Chapter 5: ProgressI don’t think I had a spare moment during the two weeks after that meeting. I worked long hours at the craft and music stores every day except Sunday, when I went to church with Uhjin and then used the afternoon to catch up on my share of the housework, cook something with enough leftovers to last me the week, look over the week’s findings in my investigation, and sometimes squeeze in extra practice on my instruments. Even on Sundays, however, evenings were as busy as the days. Some nights, Uhjin, stretching end-of-semester celebrations as far as they’d go, dragged me out to do something fun. Tuesdays I packed up my guitar and equipment and headed to the café to perform, and of course on Thursdays, I had practice with the worship band at church. But many of those nights I spent trekking across the city to meet with those on Jonathan’s list of people who might know something. Throughout the day, I checked every chance I got to see if people had responded to my requests to talk.
Some were eager to answer, eager to tell me why the official reports got it wrong. One bereaved mother of an intern broke down crying midway through her story and protested again and again that, yes, her daughter had struggled in some ways, but she never would have killed herself. A frustrated father ranted about how his son had been shaping up lately, pulling his life back together after going down a bad path, even getting a job at his uncle’s shop; the boy couldn’t possibly have gone back to drugs, and he couldn’t have gone back that much, not enough that it killed him. The man’s wife sat silently by, clutching her husband’s hand, their fingers entwined, as if he were all that stood between her and utter despair.
Others, I had to coax information out of. A group of teens, most just graduated from high school, admitted reluctantly that, yeah, their buddy liked a few drinks even if he was underage, and, yeah, sometimes he drank a little more than he should- but not that much. A single mother in one of the poorer sections of town demanded to know why I was asking so many questions and why it mattered what her son had been doing if he was already dead, and snorted disbelief at my claim that I was trying to uncover the truth so he could have justice. “Girl,” she said, “no one cares about justice for us. You should know that by now.” After that interview, I spent another two hours pacing the streets near her home, trying and failing to find some kind of trouble to stop, desperate to prove her wrong somehow. To show that someone cared. Even those who were willing to talk wondered why I wanted to know; after all, they’d already told the police everything. And next to no one had actual information on Welsh or on what might have really led to the victims’ deaths.
Despite this, I did notice a few common threads in the stories. Everyone reported the same thing I’d noticed about Lacey: the victim had acted off for a few days before their deaths. “Zombie-like,” some said; “out of it,” reported others. The victims had responded slower than usual, tired more easily, and seemed generally lethargic. More than one night, I lay awake, theorizing about what that might mean about how Welsh had killed them. If he had some kind of power to suck the life from people, like I guessed, and if he truly killed them three or so days before they seemed to “die,” which the presence of the Death Song that night years ago seemed to indicate, why were people still walking around a few days after? That they’d be tired and slow made sense, but it seemed to me that they should’ve been unable to do much more than lay in bed.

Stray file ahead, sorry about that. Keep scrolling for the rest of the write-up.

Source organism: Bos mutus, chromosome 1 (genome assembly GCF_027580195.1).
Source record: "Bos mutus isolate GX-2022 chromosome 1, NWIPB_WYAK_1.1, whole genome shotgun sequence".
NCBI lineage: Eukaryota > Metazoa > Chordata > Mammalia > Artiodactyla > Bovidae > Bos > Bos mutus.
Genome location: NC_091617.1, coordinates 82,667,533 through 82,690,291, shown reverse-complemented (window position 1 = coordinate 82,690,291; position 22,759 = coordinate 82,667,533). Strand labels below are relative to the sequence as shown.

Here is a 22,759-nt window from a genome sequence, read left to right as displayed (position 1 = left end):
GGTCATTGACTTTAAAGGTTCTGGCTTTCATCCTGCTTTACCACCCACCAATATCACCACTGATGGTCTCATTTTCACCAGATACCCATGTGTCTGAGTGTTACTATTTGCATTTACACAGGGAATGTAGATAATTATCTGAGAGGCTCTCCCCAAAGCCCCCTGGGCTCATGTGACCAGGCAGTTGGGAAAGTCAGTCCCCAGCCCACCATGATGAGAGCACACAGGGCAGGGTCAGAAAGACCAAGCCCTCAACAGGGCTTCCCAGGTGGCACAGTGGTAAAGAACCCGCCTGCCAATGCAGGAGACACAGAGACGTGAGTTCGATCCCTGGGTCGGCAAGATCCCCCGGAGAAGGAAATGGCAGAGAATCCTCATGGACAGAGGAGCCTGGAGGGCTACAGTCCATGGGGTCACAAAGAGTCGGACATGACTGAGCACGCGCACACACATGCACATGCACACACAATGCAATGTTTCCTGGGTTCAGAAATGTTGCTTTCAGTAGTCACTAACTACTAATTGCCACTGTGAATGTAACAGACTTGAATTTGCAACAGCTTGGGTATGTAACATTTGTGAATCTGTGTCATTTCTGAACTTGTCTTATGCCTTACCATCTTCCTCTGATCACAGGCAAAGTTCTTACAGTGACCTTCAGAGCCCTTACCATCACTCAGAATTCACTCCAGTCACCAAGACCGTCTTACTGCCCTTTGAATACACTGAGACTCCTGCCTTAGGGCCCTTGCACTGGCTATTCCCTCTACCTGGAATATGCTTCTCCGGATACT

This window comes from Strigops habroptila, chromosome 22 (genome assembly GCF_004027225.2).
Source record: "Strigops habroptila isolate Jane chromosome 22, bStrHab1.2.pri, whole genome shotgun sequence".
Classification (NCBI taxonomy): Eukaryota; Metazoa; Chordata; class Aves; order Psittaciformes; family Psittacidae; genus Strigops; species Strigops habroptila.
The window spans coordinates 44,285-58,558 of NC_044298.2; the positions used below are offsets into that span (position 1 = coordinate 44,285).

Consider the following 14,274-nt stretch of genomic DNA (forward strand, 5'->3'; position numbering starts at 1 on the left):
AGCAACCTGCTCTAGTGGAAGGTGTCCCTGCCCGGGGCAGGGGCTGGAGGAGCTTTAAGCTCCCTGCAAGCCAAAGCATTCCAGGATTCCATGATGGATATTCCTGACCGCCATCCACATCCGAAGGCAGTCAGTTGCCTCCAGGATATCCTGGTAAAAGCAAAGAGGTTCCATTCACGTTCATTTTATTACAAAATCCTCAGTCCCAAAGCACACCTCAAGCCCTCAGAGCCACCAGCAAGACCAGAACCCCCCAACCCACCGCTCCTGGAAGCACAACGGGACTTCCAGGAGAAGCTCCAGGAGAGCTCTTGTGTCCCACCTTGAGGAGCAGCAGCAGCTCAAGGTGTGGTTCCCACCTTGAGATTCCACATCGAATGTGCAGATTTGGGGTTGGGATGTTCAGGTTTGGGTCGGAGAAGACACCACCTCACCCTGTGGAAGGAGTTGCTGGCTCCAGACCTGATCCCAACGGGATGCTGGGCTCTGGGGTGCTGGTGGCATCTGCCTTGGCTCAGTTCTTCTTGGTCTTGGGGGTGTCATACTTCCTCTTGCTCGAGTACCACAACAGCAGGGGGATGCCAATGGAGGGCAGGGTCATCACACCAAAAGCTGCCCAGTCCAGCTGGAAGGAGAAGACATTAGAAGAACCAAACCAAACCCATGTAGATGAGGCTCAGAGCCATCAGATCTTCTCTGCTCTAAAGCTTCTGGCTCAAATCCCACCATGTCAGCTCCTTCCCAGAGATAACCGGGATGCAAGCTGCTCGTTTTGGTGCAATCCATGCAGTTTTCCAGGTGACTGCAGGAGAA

And I picked up another theme besides that. Not only had Welsh often picked off those who would hardly be missed, whose deaths could be explained away, many of his victims had claimed they’d gotten help, that their problems would be gone for good soon, a few days before they seemed to die— around the same time Welsh would’ve made his move. Some even seemed cheerful or quietly happy during those days, at least during the first day, said the friends and family I talked to. I couldn’t help wondering: how many of Welsh’s kills had been premediated; how many of his victims he’d lured into a position where they’d be easy prey. How many he’d promised he’d help so he could instead kill them.
Jonathan and I discussed these similarities at length during our three meetings in those weeks, but agreed that they weren’t enough. We needed solid evidence, or at least a testimony other than my own, but even as the list grew shorter, we still didn’t find one. Despite this, we emailed each other the day’s findings each night and met three times in those two weeks: once at Starbucks, once at the café, once at the park by the café, plus we made two excursions to interview people together. None of the meetings were especially productive, except that I grew to like Jonathan more and more as I spent more time with him, and especially as I watched him interview other people. Reporter or not, he had a good heart, and he respected people— not just his own sort of people, but all people. I still wasn’t about to tell him all my secrets, but I felt better about working with him.
With work and investigations occupying so much of my time, I had to fight to squeeze in practice on my guitar and violin. I dragged myself out of bed early each morning to play for an hour or so on each in preparation for my gigs at the café, both of which went better than I expected, though not as well as I hoped. I felt I was preparing for something else as well, though I wasn’t sure what. Maybe for an eventual confrontation with Welsh; when that time came, I’d have no weapons but my music and my knowledge.
By the third Sunday after I met Jonathan, we’d whittled our list down to the last half-dozen people, those who were still reluctant to talk to us or who Jonathan still hadn’t managed to track down contact information for. Uhjin was out of town that weekend, back home for her sister’s birthday, and she’d cleaned more than her share before she left to make up for the fact that she wouldn’t be able to help me at the normal time. And so, unexpectedly, I found myself with a free evening and less work than usual that afternoon.